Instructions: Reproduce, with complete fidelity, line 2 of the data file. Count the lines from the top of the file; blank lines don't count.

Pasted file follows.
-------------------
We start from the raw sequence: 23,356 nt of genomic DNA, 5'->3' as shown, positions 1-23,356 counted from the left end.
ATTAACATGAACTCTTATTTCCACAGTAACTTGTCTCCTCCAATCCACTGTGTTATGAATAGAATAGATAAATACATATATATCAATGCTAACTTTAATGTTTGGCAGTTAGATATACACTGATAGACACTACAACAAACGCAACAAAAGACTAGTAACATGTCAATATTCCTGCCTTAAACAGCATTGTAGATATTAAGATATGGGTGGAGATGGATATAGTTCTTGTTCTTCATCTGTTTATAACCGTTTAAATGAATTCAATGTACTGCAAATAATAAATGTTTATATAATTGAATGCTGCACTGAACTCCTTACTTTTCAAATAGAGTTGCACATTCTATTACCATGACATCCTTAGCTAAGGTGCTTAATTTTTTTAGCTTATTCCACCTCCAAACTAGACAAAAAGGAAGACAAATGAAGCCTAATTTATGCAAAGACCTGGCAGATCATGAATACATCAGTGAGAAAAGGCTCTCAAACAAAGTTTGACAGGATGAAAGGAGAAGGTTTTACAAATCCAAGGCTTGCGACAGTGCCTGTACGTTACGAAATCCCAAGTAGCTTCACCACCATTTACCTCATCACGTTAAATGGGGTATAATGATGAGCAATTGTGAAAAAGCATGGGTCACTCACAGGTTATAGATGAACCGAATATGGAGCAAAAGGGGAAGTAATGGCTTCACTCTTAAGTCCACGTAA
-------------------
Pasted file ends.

ATTAACATGAACTCTTATTTCCACAGTAACTTGTCTCCTCCAATCCACTGTGTTATGAATAGAATAGATAAATACATATATATCAATGCTAACTTTAATGTTTGGCAGTTAGATATACACTGATAGACACTACAACAAACGCAACAAAAGACTAGTAACATGTCAATATTCCTGCCTTAAACAGCATTGTAGATATTAAGATATGGGTGGAGATGGATATAGTTCTTGTTCTTCATCTGTTTATAACCGTTTAAATGAATTCAATGTACTGCAAATAATAAATGTTTATATAATTGAATGCTGCACTGAACTCCTTACTTTTCAAATAGAGTTGCACATTCTATTACCATGACATCCTTAGCTAAGGTGCTTAATTTTTTTAGCTTATTCCACCTCCAAACTAGACAAAAAGGAAGACAAATGAAGCCTAATTTATGCAAAGACCTGGCAGATCATGAATACATCAGTGAGAAAAGGCTCTCAAACAAAGTTTGACAGGATGAAAGGAGAAGGTTTTACAAATCCAAGGCTTGCGACAGTGCCTGTACGTTACGAAATCCCAAGTAGCTTCACCACCATTTACCTCATCACGTTAAATGGGGTATAATGATGAGCAATTGTGAAAAAGCATGGGTCACTCACAGGTTATAGATGAACCGAATATGGAGCAAAAGGGGAAGTAATGGCTTCACTCTTAAGTCCACGTAA